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A quilt this artful comes around once in a blue moon. Featuring circular designs and botanical-inspired prints in a soothing color palette. The center panel is rendered in slubbed cotton for a vintage look, and finished with hand-stitched detailing. * Cotton, including the fill * Pieced quilt; solid back * Two-layer flannel fill for lightweight warmth * Sham features a small floral print and an env...
Quilts are becoming increasingly popular among hikers, backpackers and mountaineers because they are lighter, less bulky and more adaptable than mummy sleeping bags. Unlike a sleeping bag, a quilt leaves your back in direct contact with the sleeping pad (the bottom of the quilt is open) and doesn’t have any zipper. However, it is typically big enough to be partially tucked under your body. The main argument for using a quilt instead of a sleeping bag is that the insulation on the underside of a sleeping bag gets smashed by your body weight and is thus just an excessive weight to carry (note that smashed insulation provides very little warmth). Typically quilts also feature a foot box for better insulation in the feet area and come with straps so that they can be attached to a sleeping pad. Please note that a quilt is always used together with a sleeping pad – unless you want to have your back on the bare ground.
We also looked at what consumers were saying about their purchase. Percentages of satisfaction in all areas from customer service to the kind of rest consumers are receiving from their comforters. The idea behind an excellent comforter is to contain your warmth without the heavy weight. A good lofty fill is going to keep you warm all night without ever making you feel constrained.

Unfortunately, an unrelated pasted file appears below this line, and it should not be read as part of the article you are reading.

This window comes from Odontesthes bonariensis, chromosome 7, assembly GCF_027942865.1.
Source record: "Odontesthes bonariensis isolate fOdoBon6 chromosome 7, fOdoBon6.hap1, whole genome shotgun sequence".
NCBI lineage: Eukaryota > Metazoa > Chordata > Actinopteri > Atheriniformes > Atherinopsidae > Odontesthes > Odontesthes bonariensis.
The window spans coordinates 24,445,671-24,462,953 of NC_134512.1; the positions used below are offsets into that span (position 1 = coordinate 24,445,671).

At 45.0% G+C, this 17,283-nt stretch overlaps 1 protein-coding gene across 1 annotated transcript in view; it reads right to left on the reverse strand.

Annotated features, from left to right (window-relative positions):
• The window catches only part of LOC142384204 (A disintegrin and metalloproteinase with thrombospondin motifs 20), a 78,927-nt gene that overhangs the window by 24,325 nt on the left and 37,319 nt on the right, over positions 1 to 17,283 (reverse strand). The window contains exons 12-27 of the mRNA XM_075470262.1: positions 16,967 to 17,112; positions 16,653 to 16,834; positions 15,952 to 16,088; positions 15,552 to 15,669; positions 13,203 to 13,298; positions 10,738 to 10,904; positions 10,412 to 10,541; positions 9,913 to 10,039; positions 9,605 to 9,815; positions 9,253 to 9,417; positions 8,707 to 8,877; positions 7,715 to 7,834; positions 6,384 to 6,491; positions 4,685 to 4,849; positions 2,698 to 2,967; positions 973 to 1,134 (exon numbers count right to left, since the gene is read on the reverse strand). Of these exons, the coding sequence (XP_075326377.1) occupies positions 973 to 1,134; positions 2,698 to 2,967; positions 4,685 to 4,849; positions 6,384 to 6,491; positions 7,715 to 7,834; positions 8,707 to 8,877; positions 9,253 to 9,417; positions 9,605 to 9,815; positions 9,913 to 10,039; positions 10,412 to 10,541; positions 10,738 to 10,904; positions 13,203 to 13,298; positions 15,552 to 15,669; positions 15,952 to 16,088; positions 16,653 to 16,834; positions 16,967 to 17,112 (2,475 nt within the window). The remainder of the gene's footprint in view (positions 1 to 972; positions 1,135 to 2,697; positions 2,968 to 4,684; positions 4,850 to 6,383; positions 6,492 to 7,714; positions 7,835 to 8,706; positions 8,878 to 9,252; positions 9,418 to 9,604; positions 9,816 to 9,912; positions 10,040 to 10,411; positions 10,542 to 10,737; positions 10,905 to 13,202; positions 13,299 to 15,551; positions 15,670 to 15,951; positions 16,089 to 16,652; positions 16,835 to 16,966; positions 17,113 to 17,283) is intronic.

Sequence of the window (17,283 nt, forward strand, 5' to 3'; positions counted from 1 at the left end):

It has four different warmth options to choose from (super light, light, medium, and extra), as well as an option for a standard or oversized comforter. What remains constant across all varieties is the hypoallergenic-tested Hungarian-goose-down fill, an incredibly fluffy feel, a 430-thread-count combed cotton sateen cover, and 15-inch baffle-box stitching that keeps the loft in place. It's available in all sizes from twin to king, and it does require professional dry cleaning to keep it in its peak condition.
The comforter’s fabric is going to determine the quality. While much is based on personal preference for texture or feel, details like type of fabric and thread count are the luxurious boost aside from the fill power. The main consideration here is finding a good balance between the weave, thread count, and the material. There are four types of fabrics used for down comforters:

Goose comforters are incomparable to any other type of bed covering. Until you have slept underneath a warm goose comforter, you have not experienced the most amazing rest of your life. Yes, they are that spectacular. While it is easy to believe these comforters are restricted for winter use, the construction of down comforters is meant for different levels of seasonal use.

Patchwork piecing of Amish quilts is usually done with a sewing machine. Connecting patchwork pieces together this way makes the quilt very strong. What's more, this stitching can not be seen once the quilt is completed. Amish women have used non-electric sewing machines since they first became available over 150 years ago. On the other hand, applique work is all done by hand, as is most embroidery and binding.


Cushy, down-filled comforters are a total treat to curl up with at night. There's plenty to love about them, from their lofty look, to the silk-like feathery feel. Beyond the general look and cost of a new down comforter, those who are in the market for making this major bedding upgrade may want to pay special attention to the various fill power options out there, in order to get the most out of your investment.
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